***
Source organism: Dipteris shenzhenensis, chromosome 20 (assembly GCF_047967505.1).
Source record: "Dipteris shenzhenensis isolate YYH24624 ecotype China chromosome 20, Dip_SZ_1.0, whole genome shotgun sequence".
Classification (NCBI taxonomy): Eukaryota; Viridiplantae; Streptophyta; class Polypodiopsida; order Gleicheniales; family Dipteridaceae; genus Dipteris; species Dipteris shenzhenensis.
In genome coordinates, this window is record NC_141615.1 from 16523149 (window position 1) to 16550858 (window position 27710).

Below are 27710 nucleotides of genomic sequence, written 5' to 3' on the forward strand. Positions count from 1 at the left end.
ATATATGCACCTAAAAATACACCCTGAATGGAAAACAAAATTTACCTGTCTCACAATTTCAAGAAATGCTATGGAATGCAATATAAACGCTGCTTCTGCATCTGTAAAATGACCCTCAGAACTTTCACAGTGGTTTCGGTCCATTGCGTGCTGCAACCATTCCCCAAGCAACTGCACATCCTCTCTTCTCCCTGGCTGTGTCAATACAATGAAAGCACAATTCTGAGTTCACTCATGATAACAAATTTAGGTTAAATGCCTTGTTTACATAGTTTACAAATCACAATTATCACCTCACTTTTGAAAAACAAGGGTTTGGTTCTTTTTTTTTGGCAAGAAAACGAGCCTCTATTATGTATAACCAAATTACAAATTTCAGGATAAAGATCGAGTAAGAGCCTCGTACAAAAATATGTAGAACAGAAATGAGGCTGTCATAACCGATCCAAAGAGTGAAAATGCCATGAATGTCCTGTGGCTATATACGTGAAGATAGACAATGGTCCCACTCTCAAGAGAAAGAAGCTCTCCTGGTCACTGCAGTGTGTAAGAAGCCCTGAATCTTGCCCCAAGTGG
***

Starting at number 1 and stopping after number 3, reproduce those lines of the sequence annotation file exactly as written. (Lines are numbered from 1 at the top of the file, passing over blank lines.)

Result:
Source organism: Dipteris shenzhenensis, chromosome 20 (assembly GCF_047967505.1).
Source record: "Dipteris shenzhenensis isolate YYH24624 ecotype China chromosome 20, Dip_SZ_1.0, whole genome shotgun sequence".
Classification (NCBI taxonomy): Eukaryota; Viridiplantae; Streptophyta; class Polypodiopsida; order Gleicheniales; family Dipteridaceae; genus Dipteris; species Dipteris shenzhenensis.